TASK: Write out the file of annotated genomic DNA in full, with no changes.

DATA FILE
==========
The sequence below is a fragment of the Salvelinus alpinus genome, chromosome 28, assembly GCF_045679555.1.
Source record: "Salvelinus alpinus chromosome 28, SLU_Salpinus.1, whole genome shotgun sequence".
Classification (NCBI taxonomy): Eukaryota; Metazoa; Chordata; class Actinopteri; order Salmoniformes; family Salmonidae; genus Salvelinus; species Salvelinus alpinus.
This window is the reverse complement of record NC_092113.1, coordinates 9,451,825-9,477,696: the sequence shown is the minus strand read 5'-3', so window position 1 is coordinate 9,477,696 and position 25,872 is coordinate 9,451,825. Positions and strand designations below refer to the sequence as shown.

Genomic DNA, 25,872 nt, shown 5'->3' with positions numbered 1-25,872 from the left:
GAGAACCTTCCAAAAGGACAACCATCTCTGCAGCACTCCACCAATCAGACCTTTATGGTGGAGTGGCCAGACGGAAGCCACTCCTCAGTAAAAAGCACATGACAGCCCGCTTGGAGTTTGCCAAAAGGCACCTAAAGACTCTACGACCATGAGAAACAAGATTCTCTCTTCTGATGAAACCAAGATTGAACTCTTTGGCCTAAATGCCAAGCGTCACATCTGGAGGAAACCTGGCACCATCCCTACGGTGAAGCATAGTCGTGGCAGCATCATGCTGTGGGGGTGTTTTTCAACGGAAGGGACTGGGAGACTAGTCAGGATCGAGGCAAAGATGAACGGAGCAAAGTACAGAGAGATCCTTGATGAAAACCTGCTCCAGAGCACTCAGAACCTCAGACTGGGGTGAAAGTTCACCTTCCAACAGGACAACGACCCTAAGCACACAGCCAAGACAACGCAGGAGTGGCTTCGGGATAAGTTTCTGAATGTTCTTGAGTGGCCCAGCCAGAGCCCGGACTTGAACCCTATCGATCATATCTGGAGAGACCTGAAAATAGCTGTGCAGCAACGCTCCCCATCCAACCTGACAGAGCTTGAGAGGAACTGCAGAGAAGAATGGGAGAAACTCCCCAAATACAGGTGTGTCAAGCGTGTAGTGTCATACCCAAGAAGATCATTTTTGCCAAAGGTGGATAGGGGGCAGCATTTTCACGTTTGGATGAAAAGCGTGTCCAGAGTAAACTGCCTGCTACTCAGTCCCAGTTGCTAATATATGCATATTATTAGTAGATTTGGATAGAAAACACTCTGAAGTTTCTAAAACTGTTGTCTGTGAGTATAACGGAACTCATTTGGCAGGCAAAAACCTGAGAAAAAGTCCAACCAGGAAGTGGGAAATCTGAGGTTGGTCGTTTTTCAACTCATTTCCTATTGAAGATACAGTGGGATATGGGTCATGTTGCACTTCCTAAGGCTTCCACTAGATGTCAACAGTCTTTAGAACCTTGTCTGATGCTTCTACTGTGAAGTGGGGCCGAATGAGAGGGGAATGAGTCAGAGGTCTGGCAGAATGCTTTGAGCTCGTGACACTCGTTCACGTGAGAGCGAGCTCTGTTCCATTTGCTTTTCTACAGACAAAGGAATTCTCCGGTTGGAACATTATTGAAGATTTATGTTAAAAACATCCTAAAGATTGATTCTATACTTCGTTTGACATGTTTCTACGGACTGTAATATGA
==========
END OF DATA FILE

The sequence below is a fragment of the Salvelinus alpinus genome, chromosome 28, assembly GCF_045679555.1.
Source record: "Salvelinus alpinus chromosome 28, SLU_Salpinus.1, whole genome shotgun sequence".
Classification (NCBI taxonomy): Eukaryota; Metazoa; Chordata; class Actinopteri; order Salmoniformes; family Salmonidae; genus Salvelinus; species Salvelinus alpinus.
This window is the reverse complement of record NC_092113.1, coordinates 9,451,825-9,477,696: the sequence shown is the minus strand read 5'-3', so window position 1 is coordinate 9,477,696 and position 25,872 is coordinate 9,451,825. Positions and strand designations below refer to the sequence as shown.

Genomic DNA, 25,872 nt, shown 5'->3' with positions numbered 1-25,872 from the left:
GAGAACCTTCCAAAAGGACAACCATCTCTGCAGCACTCCACCAATCAGACCTTTATGGTGGAGTGGCCAGACGGAAGCCACTCCTCAGTAAAAAGCACATGACAGCCCGCTTGGAGTTTGCCAAAAGGCACCTAAAGACTCTACGACCATGAGAAACAAGATTCTCTCTTCTGATGAAACCAAGATTGAACTCTTTGGCCTAAATGCCAAGCGTCACATCTGGAGGAAACCTGGCACCATCCCTACGGTGAAGCATAGTCGTGGCAGCATCATGCTGTGGGGGTGTTTTTCAACGGAAGGGACTGGGAGACTAGTCAGGATCGAGGCAAAGATGAACGGAGCAAAGTACAGAGAGATCCTTGATGAAAACCTGCTCCAGAGCACTCAGAACCTCAGACTGGGGTGAAAGTTCACCTTCCAACAGGACAACGACCCTAAGCACACAGCCAAGACAACGCAGGAGTGGCTTCGGGATAAGTTTCTGAATGTTCTTGAGTGGCCCAGCCAGAGCCCGGACTTGAACCCTATCGATCATATCTGGAGAGACCTGAAAATAGCTGTGCAGCAACGCTCCCCATCCAACCTGACAGAGCTTGAGAGGAACTGCAGAGAAGAATGGGAGAAACTCCCCAAATACAGGTGTGTCAAGCGTGTAGTGTCATACCCAAGAAGATCATTTTTGCCAAAGGTGGATAGGGGGCAGCATTTTCACGTTTGGATGAAAAGCGTGTCCAGAGTAAACTGCCTGCTACTCAGTCCCAGTTGCTAATATATGCATATTATTAGTAGATTTGGATAGAAAACACTCTGAAGTTTCTAAAACTGTTGTCTGTGAGTATAACGGAACTCATTTGGCAGGCAAAAACCTGAGAAAAAGTCCAACCAGGAAGTGGGAAATCTGAGGTTGGTCGTTTTTCAACTCATTTCCTATTGAAGATACAGTGGGATATGGGTCATGTTGCACTTCCTAAGGCTTCCACTAGATGTCAACAGTCTTTAGAACCTTGTCTGATGCTTCTACTGTGAAGTGGGGCCGAATGAGAGGGGAATGAGTCAGAGGTCTGGCAGAATGCTTTGAGCTCGTGACACTCGTTCACGTGAGAGCGAGCTCTGTTCCATTTGCTTTTCTACAGACAAAGGAATTCTCCGGTTGGAACATTATTGAAGATTTATGTTAAAAACATCCTAAAGATTGATTCTATACTTCGTTTGACATGTTTCTACGGACTGTAATATGA